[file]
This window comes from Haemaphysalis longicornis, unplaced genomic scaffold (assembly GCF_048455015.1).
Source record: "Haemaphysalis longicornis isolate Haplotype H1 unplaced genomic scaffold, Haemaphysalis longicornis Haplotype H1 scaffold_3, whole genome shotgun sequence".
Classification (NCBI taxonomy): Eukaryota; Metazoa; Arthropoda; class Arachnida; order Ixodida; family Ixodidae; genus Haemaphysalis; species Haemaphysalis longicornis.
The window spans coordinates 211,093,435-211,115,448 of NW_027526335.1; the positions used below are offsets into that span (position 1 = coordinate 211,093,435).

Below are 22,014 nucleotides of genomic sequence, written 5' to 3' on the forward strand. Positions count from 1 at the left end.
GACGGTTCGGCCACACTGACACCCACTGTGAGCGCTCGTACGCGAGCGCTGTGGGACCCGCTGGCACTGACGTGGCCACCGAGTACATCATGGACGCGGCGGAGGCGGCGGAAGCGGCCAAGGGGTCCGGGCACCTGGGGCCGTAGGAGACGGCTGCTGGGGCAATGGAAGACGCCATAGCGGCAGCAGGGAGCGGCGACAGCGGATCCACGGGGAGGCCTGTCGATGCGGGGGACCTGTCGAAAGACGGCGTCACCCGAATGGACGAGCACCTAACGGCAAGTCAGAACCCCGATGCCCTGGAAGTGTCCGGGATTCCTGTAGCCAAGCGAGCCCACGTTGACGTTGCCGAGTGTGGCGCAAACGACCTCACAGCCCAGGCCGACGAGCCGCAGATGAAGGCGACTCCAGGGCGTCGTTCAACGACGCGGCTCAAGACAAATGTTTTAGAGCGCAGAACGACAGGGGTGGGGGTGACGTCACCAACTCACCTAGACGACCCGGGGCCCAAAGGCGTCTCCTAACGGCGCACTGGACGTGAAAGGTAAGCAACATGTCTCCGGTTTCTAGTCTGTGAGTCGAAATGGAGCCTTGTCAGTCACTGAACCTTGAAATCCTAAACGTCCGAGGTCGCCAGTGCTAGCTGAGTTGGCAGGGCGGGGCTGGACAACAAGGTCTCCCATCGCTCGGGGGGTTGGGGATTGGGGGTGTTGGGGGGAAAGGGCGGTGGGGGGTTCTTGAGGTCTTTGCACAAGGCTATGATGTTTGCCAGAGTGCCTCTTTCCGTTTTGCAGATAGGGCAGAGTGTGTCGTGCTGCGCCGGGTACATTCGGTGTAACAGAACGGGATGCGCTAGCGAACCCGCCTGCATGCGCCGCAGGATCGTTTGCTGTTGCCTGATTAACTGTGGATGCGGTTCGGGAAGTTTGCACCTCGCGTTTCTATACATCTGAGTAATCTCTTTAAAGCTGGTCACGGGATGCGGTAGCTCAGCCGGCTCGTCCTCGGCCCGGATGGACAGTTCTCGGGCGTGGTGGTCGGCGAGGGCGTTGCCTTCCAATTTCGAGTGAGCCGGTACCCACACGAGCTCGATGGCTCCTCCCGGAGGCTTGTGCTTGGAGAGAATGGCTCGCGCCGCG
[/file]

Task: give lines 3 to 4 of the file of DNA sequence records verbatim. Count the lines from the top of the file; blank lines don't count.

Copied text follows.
Classification (NCBI taxonomy): Eukaryota; Metazoa; Arthropoda; class Arachnida; order Ixodida; family Ixodidae; genus Haemaphysalis; species Haemaphysalis longicornis.
The window spans coordinates 211,093,435-211,115,448 of NW_027526335.1; the positions used below are offsets into that span (position 1 = coordinate 211,093,435).